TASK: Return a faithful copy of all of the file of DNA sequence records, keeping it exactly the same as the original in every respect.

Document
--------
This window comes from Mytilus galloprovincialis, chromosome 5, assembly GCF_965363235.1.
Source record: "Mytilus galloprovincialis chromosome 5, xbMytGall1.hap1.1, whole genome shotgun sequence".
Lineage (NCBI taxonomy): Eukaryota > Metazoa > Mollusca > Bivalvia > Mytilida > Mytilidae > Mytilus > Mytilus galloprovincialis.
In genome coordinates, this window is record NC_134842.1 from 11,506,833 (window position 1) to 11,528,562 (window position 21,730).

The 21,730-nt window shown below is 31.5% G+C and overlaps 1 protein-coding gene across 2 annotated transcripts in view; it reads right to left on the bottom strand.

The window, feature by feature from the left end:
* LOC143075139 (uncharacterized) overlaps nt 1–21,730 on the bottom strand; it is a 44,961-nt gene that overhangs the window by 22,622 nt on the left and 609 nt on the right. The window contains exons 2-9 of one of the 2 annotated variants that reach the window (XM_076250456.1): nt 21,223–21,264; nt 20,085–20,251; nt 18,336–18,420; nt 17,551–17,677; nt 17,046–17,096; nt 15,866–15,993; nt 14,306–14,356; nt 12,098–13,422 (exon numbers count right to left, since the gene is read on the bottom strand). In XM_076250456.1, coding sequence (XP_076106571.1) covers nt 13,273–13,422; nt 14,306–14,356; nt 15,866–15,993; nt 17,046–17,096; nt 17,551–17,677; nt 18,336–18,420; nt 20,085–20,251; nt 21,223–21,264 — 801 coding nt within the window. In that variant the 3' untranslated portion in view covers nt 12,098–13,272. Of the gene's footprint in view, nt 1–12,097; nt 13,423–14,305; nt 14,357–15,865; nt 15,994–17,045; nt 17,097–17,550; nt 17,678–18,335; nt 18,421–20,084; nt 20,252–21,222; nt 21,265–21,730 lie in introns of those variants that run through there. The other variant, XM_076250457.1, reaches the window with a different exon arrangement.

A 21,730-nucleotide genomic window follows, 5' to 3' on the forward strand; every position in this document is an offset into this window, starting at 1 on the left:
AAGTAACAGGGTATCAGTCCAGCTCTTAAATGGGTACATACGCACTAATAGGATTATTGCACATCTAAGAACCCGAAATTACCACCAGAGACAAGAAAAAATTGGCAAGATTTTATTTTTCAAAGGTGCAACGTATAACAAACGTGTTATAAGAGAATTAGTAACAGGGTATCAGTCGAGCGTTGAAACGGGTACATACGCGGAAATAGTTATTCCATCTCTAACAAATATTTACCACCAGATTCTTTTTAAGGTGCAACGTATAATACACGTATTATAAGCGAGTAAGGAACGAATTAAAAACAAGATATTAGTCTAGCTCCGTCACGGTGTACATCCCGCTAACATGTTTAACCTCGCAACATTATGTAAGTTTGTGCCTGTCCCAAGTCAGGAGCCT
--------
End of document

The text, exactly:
This window comes from Mytilus galloprovincialis, chromosome 5, assembly GCF_965363235.1.
Source record: "Mytilus galloprovincialis chromosome 5, xbMytGall1.hap1.1, whole genome shotgun sequence".
Lineage (NCBI taxonomy): Eukaryota > Metazoa > Mollusca > Bivalvia > Mytilida > Mytilidae > Mytilus > Mytilus galloprovincialis.
In genome coordinates, this window is record NC_134842.1 from 11,506,833 (window position 1) to 11,528,562 (window position 21,730).

The 21,730-nt window shown below is 31.5% G+C and overlaps 1 protein-coding gene across 2 annotated transcripts in view; it reads right to left on the bottom strand.

The window, feature by feature from the left end:
* LOC143075139 (uncharacterized) overlaps nt 1–21,730 on the bottom strand; it is a 44,961-nt gene that overhangs the window by 22,622 nt on the left and 609 nt on the right. The window contains exons 2-9 of one of the 2 annotated variants that reach the window (XM_076250456.1): nt 21,223–21,264; nt 20,085–20,251; nt 18,336–18,420; nt 17,551–17,677; nt 17,046–17,096; nt 15,866–15,993; nt 14,306–14,356; nt 12,098–13,422 (exon numbers count right to left, since the gene is read on the bottom strand). In XM_076250456.1, coding sequence (XP_076106571.1) covers nt 13,273–13,422; nt 14,306–14,356; nt 15,866–15,993; nt 17,046–17,096; nt 17,551–17,677; nt 18,336–18,420; nt 20,085–20,251; nt 21,223–21,264 — 801 coding nt within the window. In that variant the 3' untranslated portion in view covers nt 12,098–13,272. Of the gene's footprint in view, nt 1–12,097; nt 13,423–14,305; nt 14,357–15,865; nt 15,994–17,045; nt 17,097–17,550; nt 17,678–18,335; nt 18,421–20,084; nt 20,252–21,222; nt 21,265–21,730 lie in introns of those variants that run through there. The other variant, XM_076250457.1, reaches the window with a different exon arrangement.

A 21,730-nucleotide genomic window follows, 5' to 3' on the forward strand; every position in this document is an offset into this window, starting at 1 on the left:
AAGTAACAGGGTATCAGTCCAGCTCTTAAATGGGTACATACGCACTAATAGGATTATTGCACATCTAAGAACCCGAAATTACCACCAGAGACAAGAAAAAATTGGCAAGATTTTATTTTTCAAAGGTGCAACGTATAACAAACGTGTTATAAGAGAATTAGTAACAGGGTATCAGTCGAGCGTTGAAACGGGTACATACGCGGAAATAGTTATTCCATCTCTAACAAATATTTACCACCAGATTCTTTTTAAGGTGCAACGTATAATACACGTATTATAAGCGAGTAAGGAACGAATTAAAAACAAGATATTAGTCTAGCTCCGTCACGGTGTACATCCCGCTAACATGTTTAACCTCGCAACATTATGTAAGTTTGTGCCTGTCCCAAGTCAGGAGCCT